Created by Madeline Gannon - researcher, designer and educator at Carnegie Mellon University’s School of Architecture and also a PhD candidate in Computational Design, Quipt is a gesture-based control software that facilitates new ways to communicate with industrial robots. Using wearable markers and a motion capture system, Quipt gives industrial robots basic spatial behaviors for creative safe and intuitive interaction with people. Wearable markers on the hand, around the neck, or elsewhere on the body let a robot see and respond to users in a shared space. This lets users and the robot safely follow, mirror, and avoid one another as they collaborate together.
Industrial robots are truly incredible CNC machines – not just for their speed, power, and precision, but because they are also highly adaptable. Unlike other CNC machines, when you put a tool on the end of the robot, you completely transform what it can do: put a sprayer on it, and it becomes a painting robot; put a gripper on it, and it becomes a material handling robot; put a welder on it, and it becomes a spot welding robot.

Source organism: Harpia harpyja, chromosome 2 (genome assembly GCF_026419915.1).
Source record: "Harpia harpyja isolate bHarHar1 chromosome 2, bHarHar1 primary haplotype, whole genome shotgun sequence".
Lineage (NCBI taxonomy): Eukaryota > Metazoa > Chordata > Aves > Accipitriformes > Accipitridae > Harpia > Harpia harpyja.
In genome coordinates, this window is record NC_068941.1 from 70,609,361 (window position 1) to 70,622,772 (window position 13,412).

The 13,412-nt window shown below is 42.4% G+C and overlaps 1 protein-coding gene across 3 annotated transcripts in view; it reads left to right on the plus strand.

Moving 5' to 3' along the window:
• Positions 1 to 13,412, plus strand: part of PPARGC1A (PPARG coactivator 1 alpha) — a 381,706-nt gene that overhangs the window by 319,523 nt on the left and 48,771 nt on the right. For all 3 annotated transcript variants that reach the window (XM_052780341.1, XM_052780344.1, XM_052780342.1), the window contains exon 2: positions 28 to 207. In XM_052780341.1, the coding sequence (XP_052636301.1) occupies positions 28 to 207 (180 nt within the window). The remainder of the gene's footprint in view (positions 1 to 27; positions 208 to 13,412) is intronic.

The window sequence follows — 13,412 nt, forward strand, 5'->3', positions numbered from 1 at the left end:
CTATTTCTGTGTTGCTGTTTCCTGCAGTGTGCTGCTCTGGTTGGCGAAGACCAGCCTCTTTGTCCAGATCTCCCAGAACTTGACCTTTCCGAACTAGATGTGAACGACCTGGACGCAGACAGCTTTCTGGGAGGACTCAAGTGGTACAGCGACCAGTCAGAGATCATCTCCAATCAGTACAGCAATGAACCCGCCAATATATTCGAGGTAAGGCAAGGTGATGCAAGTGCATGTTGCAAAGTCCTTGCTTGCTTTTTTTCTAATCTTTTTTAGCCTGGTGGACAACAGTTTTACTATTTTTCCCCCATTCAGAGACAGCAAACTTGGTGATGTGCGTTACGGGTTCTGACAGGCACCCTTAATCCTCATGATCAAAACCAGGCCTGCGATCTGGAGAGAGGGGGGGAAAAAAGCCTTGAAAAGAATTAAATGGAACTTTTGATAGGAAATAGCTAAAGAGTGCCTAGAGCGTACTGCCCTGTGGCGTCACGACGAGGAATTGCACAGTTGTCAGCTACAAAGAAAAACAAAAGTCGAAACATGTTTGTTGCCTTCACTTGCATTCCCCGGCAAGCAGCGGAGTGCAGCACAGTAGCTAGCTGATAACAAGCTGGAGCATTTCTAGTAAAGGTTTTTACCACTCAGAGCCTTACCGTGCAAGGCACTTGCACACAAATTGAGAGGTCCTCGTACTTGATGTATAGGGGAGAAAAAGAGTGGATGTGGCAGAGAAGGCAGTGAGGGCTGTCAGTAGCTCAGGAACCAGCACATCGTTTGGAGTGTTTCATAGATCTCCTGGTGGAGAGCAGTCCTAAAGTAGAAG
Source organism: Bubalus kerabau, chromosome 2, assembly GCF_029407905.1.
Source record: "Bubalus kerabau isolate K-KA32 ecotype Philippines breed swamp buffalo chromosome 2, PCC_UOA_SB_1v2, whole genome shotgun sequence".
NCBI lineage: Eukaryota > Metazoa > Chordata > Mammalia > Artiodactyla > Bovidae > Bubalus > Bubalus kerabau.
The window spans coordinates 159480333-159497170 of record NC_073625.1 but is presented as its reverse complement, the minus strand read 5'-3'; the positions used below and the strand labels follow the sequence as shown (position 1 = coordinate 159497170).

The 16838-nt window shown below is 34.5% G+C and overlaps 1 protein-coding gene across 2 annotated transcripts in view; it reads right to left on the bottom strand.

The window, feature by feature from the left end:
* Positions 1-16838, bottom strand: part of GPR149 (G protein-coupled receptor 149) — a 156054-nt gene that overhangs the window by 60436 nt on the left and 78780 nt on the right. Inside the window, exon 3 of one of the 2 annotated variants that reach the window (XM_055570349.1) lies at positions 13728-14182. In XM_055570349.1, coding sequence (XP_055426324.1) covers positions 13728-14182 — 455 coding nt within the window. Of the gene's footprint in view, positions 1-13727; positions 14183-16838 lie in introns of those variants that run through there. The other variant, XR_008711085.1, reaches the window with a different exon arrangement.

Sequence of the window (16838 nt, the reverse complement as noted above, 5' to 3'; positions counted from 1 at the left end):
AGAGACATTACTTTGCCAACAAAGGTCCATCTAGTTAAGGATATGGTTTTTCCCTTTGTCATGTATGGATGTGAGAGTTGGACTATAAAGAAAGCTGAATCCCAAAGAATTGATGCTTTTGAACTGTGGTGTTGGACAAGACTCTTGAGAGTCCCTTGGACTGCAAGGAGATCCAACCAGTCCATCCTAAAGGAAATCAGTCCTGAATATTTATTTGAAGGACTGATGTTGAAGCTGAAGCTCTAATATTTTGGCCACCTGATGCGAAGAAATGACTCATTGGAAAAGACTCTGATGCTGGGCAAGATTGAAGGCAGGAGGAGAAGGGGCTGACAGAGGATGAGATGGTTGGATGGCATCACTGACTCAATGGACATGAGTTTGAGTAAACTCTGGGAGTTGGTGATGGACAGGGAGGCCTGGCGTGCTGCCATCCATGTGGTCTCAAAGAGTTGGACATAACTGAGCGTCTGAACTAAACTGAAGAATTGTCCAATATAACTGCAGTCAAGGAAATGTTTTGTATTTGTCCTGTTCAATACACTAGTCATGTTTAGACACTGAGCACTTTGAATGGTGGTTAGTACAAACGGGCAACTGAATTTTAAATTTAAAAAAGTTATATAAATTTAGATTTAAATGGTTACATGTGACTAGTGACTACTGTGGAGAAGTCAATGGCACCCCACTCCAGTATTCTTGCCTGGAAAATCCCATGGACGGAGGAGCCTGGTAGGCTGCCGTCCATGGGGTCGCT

In October CAN headed to Pittsburgh to toast the 30th Anniversary of The Frank-Ratchye STUDIO for Creative Inquiry. The event was accompanied by “Intersections,” a dynamic group exhibition showcasing many of the anti-disiciplinary works produced within the labs. Here, we review the show and share details about various included works.